Presentation on theme: "1 Qualitative Research & Suicide Seminar University of Cardiff 2 July 2007 The psychological autopsy method of studying suicide: qualitative approaches."— Presentation transcript:
1 Qualitative Research & Suicide Seminar University of Cardiff 2 July 2007 The psychological autopsy method of studying suicide: qualitative approaches Christabel Owens Hon. Senior Research Fellow
2 Outline Brief history of the psychological autopsy Psychological autopsy study of suicide in people outside the care of mental health services: Analysis using quantitative techniques Analysis using qualitative techniques What difference does it make? Study of social networks – a sociological autopsy?
3 Brief history of the psychological autopsy Term coined by Edwin Shneidman in late 1950s Original purpose to assist coroner in determining mode of death (intentional or unintentional) Clinical interview with those close to the deceased Assessment of behaviour and mental state in the period leading up to death Research potential recognised
4 Barraclough et al, 1973 (classic British psychological autopsy study): Virtually all the suicides studied were mentally ill… Mental illness is an essential component of suicide; our findings… suggest that in Western society suicide in the healthy person is a rare event.
5 Rates of mental illness found in previous psychological autopsy studies: Robins et al, 1957 (St Louis): 98% Dorpat & Ripley, 1960 (Seattle): 100% Not one case was found to have been without psychiatric illness. Barraclough et al, 1973 (S. England): 93% Runeson, 1989 (Sweden): 97% Foster et al, 1997 (N. Ireland): 86% Cavanagh et al, 1999 (Scotland): 96% Isometsa, 2001: Overall, more than 20 major psychological autopsy projects have documented that, with rare exceptions, the presence of a mental disorder is a necessary although not a sufficient condition for a completed suicide to occur.
6 Psychological autopsy study of suicide in people outside the care of mental health services Case-controlled study 100 suicides; 100 age-sex matched living controls semi-structured interviews with relatives or others close to deceased/control aimed to identify factors that differentiate those who took their own lives from the general population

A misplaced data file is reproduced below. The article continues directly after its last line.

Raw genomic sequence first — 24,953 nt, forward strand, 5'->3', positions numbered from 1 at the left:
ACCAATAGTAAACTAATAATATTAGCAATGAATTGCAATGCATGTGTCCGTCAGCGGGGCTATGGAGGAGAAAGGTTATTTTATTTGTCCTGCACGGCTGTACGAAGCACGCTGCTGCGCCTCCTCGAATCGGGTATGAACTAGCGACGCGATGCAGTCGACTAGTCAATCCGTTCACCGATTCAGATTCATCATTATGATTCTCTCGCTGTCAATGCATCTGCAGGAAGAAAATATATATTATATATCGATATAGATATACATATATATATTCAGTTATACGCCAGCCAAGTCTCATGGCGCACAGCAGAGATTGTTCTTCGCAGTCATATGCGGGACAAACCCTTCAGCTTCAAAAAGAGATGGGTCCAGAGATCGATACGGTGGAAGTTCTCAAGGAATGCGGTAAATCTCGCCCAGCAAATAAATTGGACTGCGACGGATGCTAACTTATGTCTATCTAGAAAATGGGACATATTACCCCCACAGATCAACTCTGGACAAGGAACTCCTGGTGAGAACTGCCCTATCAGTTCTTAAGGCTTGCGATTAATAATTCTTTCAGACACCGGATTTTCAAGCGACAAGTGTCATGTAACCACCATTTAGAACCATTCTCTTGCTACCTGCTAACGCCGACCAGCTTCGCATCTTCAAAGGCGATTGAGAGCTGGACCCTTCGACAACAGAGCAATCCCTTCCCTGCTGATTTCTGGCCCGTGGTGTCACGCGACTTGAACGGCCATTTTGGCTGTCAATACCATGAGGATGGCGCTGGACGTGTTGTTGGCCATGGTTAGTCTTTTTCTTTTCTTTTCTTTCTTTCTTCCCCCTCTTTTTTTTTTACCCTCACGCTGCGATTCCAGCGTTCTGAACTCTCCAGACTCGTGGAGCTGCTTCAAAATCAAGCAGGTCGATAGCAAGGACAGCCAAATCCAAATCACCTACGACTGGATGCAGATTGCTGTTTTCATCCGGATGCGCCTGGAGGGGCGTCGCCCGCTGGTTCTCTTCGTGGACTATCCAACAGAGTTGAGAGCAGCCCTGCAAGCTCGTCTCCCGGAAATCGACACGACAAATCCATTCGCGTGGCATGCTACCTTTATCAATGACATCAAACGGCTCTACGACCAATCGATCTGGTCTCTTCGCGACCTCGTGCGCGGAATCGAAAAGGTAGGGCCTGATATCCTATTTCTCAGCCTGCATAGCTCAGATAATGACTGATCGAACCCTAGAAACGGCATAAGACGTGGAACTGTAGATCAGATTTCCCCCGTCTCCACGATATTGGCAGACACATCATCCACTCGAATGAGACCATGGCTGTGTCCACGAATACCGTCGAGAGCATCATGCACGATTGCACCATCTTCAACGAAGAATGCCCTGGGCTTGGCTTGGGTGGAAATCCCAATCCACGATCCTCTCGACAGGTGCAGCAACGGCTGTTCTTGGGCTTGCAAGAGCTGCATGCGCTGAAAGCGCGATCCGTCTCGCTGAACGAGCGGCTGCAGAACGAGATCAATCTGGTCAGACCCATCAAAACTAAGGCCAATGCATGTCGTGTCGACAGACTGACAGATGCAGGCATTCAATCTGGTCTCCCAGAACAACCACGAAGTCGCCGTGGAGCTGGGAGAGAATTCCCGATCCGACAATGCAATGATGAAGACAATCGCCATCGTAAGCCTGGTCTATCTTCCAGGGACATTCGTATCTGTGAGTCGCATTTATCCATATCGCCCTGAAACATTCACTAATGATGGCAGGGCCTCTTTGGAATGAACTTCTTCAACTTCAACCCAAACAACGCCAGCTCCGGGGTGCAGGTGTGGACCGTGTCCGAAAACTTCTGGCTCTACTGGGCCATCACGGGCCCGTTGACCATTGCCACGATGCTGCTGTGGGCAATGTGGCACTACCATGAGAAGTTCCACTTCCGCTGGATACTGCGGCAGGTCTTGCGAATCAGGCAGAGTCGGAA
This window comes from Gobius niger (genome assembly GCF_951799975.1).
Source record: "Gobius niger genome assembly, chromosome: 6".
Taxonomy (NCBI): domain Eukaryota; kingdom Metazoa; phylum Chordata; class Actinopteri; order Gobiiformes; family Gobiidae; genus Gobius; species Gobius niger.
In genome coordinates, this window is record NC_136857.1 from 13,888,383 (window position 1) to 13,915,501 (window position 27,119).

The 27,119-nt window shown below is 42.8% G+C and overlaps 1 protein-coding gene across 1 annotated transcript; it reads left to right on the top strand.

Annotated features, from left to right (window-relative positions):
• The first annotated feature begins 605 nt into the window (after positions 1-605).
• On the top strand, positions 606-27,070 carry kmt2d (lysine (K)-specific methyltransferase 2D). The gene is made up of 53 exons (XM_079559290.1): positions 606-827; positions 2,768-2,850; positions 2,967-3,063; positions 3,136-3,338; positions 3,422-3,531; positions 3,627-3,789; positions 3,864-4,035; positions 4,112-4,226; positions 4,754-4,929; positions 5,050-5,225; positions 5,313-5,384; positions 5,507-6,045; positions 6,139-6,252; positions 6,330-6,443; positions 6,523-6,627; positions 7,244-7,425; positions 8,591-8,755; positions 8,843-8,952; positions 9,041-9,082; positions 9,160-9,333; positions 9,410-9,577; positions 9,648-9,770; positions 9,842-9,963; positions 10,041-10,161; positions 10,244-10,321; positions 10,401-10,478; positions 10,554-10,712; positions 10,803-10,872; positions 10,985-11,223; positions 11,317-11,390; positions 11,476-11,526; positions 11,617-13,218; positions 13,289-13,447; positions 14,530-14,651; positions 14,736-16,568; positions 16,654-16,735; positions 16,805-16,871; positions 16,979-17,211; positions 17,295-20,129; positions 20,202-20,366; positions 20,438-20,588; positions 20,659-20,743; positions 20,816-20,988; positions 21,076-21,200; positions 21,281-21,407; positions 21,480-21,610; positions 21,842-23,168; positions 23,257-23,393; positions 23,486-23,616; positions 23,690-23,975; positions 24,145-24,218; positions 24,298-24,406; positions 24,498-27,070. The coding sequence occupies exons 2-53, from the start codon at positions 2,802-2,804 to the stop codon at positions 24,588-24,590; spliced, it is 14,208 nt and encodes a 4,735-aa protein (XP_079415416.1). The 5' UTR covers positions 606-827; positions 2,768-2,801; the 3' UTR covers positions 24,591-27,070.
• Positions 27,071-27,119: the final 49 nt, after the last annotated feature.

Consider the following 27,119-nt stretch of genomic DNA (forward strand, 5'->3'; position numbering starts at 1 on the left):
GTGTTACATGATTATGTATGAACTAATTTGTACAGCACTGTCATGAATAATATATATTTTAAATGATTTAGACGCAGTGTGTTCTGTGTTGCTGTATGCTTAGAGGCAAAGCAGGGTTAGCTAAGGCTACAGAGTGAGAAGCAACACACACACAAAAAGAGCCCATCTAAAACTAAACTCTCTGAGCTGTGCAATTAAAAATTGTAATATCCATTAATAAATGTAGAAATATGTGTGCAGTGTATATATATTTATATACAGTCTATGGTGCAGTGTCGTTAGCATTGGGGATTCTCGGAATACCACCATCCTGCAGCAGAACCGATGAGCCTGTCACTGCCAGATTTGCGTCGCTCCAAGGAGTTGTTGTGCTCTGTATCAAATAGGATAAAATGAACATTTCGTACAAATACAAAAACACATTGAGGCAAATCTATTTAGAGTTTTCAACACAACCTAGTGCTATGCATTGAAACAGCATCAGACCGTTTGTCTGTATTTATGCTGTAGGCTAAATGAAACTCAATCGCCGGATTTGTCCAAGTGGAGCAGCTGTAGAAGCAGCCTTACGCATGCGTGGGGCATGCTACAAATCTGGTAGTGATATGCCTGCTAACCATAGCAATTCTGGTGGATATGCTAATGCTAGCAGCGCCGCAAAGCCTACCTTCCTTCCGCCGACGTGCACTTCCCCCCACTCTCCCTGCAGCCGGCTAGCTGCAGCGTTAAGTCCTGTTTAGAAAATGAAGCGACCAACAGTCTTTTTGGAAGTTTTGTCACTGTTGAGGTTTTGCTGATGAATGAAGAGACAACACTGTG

7 Analysis using quantitative techniques Risk factors, risk factors, risk factors… Cases significantly more likely than controls to have: been unemployed (OR=9.0; 95%Ci= ) been living alone or with strangers (OR=7.4; Ci= ) attempted suicide in past (OR=39.0; Ci= ) exhibited symptoms in last month warranting diagnosis of depression (OR=29.0; Ci= ) alcohol or substance abuse (OR=25.0; Ci= ) personality disorder (OR=19.0; Ci= ) had past mental health service contact (OR=19.3; Ci= ) …
8 Whats wrong with risk factors? Far too general to be of any practical use (Murphy, 1983) Designed to aid clinical assessment of risk What about the 50% who do not come into contact with health professions? What is the lay equivalent?
9 Analysis using qualitative techniques Few relatives told illness stories; accounts of suicide dominated by moral as opposed to medical categories Relatives and friends played a key role in determining whether suicidal individuals sought medical help Many did not consult GP because no-one around them was aware of seriousness of distress or saw it as medically significant We left her alone. We assumed shed just get over it in her own time. (Father: female aged 24)
10 What difference does it make? Quantitative: Takes data at face value Aims to penetrate mind of deceased Privileges psychiatric explanations Creates cases of sickness by imposing diagnostic overlay – to what end? Informs macro-level prevention strategies Qualitative: Acknowledges conditions under which accounts are constructed Aims to understand the situation from viewpoint of those close to deceased Interested in meanings that informants attach to events Provides better basis for lay and community-based approaches to prevention
11 Study of social networks – a sociological autopsy? Aims to discover: who was in regular contact with the deceased person how aware each was of his/her distress how each one interpreted what was going on whether and in what way they intervened what additional information and support might have been helpful to them in managing the situation Design: Qualitative study using in-depth interviews Sample: 30 cases; 3-4 informants per case
12 Sibling 1 Suicidal individual Sibling 2 Parent 1 Parent 2 Friend Grandparent GP Partner Colleague Other colleagues
13 Couples, they break up all the time. You dont think, Oh, is he going to commit suicide? You just dont. ( Mother: male aged 24)